Creating an incentive for American families to invest time and resources into junior and high school tennis is seemingly good for our economy. Quantifying the potential impact would require some resources, and should not be an immediate priority. If we determined that quantifying the economic impact of our proposal would help us fundraise, we would measure the potential impact by surveying 7 families whose children received full scholarships to US universities and determine the average cost of their commitment. Then we would survey 7 families whose kids play junior tennis (and/or high school tennis) and determine how much of a factor the potential of earning a college scholarship drove resource allocation in the family. We would need to hire a consultant to design and execute this survey to be statistically sound.

Could this approach apply to other sports? Is the NCAA’s primary concern that if the ITA makes this change that they will be pressured to do so on other sports. Would that be a bad thing? No, not in our opinion. Title IX created a tremendous opportunity for women athletes, but many of these scholarships are currently being allocated to international athletes.

Former college tennis players
Jack Kramer, Arthur Ashe, Stan Smith, John McEnroe, Bob and Mike Bryant, Jim Courier, Brad Gilbert, Bill Tilden, Roscoe Tanner, Jimmy Connors, Dennis Ralston, Dick Stockton, Vitas Gerulaitis, Michael Chang, Malavai Washington, Todd Martin, Bob Lutz, Bill Talbert, Tony Trabert,, Vince Spadea, John Isner, Steve Johnson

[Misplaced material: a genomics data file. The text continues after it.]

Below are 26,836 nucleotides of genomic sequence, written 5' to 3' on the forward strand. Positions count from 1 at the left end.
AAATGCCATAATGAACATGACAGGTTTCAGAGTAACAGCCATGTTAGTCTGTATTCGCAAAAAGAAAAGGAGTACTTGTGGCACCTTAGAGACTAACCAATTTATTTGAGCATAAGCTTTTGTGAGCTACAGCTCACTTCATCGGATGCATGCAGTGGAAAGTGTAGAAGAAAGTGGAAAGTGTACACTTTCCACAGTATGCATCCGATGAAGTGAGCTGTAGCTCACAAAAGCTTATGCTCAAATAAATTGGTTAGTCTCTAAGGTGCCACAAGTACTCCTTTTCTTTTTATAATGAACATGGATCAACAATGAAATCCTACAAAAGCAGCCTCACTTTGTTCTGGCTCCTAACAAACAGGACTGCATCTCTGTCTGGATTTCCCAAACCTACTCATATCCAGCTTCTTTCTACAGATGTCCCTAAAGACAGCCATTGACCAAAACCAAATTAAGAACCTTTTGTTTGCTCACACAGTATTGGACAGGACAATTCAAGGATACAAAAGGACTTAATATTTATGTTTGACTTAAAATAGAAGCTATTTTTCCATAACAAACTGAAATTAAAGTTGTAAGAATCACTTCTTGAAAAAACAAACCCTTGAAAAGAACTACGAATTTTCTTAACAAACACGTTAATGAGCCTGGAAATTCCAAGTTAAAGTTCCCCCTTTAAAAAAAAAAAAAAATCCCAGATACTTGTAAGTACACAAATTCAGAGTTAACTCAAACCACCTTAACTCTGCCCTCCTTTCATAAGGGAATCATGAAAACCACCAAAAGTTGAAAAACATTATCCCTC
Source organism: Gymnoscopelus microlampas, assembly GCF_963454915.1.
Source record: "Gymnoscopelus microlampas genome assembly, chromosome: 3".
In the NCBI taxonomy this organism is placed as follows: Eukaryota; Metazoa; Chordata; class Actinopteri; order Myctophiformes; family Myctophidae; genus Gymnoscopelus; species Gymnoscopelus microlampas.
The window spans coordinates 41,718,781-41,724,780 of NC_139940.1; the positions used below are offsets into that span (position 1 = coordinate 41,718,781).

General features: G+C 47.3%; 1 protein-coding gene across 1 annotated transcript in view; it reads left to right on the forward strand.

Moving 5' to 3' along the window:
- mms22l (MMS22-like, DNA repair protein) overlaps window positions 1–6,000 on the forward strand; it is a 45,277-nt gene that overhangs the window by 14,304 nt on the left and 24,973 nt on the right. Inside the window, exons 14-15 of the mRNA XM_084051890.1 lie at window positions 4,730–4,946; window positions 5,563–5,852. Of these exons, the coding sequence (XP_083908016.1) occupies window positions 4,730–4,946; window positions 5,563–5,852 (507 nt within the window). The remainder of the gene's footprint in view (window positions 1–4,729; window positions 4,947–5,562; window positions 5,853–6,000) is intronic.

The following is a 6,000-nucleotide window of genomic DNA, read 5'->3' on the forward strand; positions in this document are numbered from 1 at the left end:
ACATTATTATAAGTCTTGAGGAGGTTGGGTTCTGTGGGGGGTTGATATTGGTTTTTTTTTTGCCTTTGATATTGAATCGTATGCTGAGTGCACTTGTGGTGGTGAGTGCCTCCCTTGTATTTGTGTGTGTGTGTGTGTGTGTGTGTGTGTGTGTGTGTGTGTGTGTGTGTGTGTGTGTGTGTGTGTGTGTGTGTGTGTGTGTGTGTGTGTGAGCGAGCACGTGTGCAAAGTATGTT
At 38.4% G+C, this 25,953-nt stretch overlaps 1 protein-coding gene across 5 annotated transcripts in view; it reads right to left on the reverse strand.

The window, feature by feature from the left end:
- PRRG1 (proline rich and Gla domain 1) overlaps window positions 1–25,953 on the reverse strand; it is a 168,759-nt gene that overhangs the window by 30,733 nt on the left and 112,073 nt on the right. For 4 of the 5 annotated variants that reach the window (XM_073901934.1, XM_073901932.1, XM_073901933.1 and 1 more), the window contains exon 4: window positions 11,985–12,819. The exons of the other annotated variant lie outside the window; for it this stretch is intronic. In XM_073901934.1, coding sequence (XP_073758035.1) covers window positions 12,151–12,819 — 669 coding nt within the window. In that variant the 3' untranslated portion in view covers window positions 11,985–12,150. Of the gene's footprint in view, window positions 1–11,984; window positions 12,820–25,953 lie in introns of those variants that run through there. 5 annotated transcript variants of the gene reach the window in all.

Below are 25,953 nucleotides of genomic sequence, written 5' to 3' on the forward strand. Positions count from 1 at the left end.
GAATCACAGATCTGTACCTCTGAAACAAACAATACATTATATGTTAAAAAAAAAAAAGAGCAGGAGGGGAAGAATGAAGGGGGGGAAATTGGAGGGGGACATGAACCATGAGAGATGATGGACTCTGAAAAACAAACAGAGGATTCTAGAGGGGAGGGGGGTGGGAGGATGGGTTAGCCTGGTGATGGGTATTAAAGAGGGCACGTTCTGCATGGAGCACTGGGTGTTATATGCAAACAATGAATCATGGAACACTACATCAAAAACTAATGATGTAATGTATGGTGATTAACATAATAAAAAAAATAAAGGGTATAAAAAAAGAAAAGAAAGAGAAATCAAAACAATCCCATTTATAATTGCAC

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“Tom Parham is my friend, my coach at Elon University, and a long time advisor. He brought me to America. He skillfully guided me through a new world and a new tennis arena–American College Tennis. We did well. He understood both the game, the team, and me.  He is a very well respected professional with success at coaching and teaching at all levels

(Roland Thornqvist , Coach of Florida Women’s tennis team—currently ranked #1).



Wayne Bryan, father of the tennis twins, wrote a long, thoughtful letter to the USTA some while ago. My blog 117 condenses a  few points from the letter. My post “The Guerilla Bureaucrat” calls for a powerful insider to throw appropriate light on the exit of college tennis scholarships  to international players. And to the link between no scholarships for American players and no quality American players winning slams or even getting close. For years no one has done much to confront this cocktail of demise for American tennis. Contrarily, Coach Bryan may now have hit a major nerve with American parents